Sunday, November 1, 2009

Television, magazines, books, our own mothers and grandmothers have always led us to believe that our 20’s are the years to look forward to and the years we will most fondly remember. We grow up with the idea that on our 20th birthdays we will be given a lounge chair next to the fountain of youth, upon which we’ll sip brightly colored cocktails in our spare time, tiny designer bikinis stretched across our impossibly tight bodies, surrounded by our fabulous, beautiful friends. Oh I couldn’t wait to start dancing my way through clubs and bars in ridiculously high red-soled stilettos. It was my time to weave through crowds of gorgeous men at parties where the walls eternally vibrated with laughter and the chords of my favorite songs.

Well, I went to sleep on my 19th birthday with all my fingers and toes crossed and the only things I woke up with were a spare 20 pounds and a penchant for binge drinking. Much like my early teen years, my 20’s have been full of as many breakouts as breakthroughs, as much crying as laughter and many more embarrassed moments than comfortable ones. I have spent much more time asking my girlfriends why no one ever told us about “your second puberty,” than I have sipping cocktails near any kind of fountain. Every other day I find myself discovering a new uncomfortable facet of womanhood and I wonder why they don’t write about any of them in women’s magazines. As I near the end of this confusing, frustrating and very overwhelming decade I realize more and more that our 20’s are nothing but a rollercoaster ride - and I think I would have at least held down my lunch had I known what was coming.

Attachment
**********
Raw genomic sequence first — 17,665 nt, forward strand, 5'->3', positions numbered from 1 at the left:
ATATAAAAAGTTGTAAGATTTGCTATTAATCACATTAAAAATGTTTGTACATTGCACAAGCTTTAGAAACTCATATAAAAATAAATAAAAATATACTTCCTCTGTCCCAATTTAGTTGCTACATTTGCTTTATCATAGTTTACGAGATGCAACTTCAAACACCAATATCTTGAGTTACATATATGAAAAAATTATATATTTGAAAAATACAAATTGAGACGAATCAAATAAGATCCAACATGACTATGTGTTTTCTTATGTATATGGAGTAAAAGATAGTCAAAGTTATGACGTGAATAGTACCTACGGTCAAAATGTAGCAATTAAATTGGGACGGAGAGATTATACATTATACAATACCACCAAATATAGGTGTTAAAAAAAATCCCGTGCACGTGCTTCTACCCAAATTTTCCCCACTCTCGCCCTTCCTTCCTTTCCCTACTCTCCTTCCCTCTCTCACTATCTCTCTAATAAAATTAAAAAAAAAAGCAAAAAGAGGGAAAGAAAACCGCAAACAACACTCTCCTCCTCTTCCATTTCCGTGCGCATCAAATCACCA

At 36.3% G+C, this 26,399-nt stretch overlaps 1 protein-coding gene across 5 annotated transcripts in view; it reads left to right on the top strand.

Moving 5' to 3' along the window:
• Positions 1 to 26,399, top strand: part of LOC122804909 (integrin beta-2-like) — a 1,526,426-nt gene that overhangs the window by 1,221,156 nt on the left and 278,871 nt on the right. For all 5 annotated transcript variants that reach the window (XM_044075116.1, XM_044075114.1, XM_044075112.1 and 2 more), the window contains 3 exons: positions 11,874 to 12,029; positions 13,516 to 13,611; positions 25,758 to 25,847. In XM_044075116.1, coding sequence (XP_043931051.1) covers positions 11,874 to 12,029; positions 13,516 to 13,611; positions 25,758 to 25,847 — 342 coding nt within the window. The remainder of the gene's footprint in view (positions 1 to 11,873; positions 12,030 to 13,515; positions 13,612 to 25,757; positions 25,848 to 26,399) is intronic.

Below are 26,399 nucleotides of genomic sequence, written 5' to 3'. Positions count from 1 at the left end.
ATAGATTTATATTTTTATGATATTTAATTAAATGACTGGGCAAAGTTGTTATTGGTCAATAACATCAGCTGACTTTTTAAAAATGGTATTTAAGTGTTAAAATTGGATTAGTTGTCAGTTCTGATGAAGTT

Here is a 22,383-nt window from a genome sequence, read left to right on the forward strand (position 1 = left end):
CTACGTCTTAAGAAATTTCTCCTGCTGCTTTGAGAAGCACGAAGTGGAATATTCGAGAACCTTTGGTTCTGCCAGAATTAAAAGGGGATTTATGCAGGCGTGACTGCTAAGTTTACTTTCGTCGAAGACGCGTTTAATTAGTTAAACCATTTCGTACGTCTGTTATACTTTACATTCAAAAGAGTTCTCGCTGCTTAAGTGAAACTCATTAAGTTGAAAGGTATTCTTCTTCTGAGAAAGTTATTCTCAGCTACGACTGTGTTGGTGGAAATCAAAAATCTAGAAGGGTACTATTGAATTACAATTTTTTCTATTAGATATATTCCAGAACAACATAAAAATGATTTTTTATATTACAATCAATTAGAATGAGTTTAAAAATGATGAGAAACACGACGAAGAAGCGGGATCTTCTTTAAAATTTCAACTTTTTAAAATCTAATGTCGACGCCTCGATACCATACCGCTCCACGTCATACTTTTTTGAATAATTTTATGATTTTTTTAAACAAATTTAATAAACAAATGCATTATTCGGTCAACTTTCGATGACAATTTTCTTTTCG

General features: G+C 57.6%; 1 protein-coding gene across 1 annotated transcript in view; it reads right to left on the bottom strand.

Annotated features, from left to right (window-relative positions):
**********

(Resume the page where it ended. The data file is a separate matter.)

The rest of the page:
We live in a time when expectations are higher than ever (as are hemlines,) the standards we set for our own happiness are lower (as is our self esteem,) and we’re supposed to pretend that gracefully balancing a career, relationships, children, a tri-athletes fitness regime and a raw-food diet is easy. We’re only ever told about the moments of excitement and anticipation- the parts of the rollercoaster where you feel weightless and on top of the world. Everything we’ve previously turned to for guidance fails to prepare us for those moments on the rollercoaster when you feel inside out and out of control. We find ourselves overwhelmed and exhausted - as if we must have done something wrong or perhaps gotten on the wrong ride at the wrong carnival. We end up at war with ourselves and each other, feeling blind-sided, unarmed and over-exposed. And why wouldn’t we? Nobody wants to ride a rollercoaster blind-folded and naked without so much as a protective harness or padded metal bar!

At the tail end of a decade full of ups and downs, I’ve started to wonder if the motion sickness would have been eased had television and movies been a even a tiny bit realistic, or had the women in my life used a little more candor. After all the roads I’ve traveled alone, all the nights I’ve spent awake wishing someone would tell me what I’m supposed to do next, I can’t help but think that maybe the answers are somewhere in the stories we’ve been too afraid to tell each other for too long. I can’t help but think that if we are more honest with each other about stumbling through the wrongs, we all might start to feel right again.

And so my blog is born…

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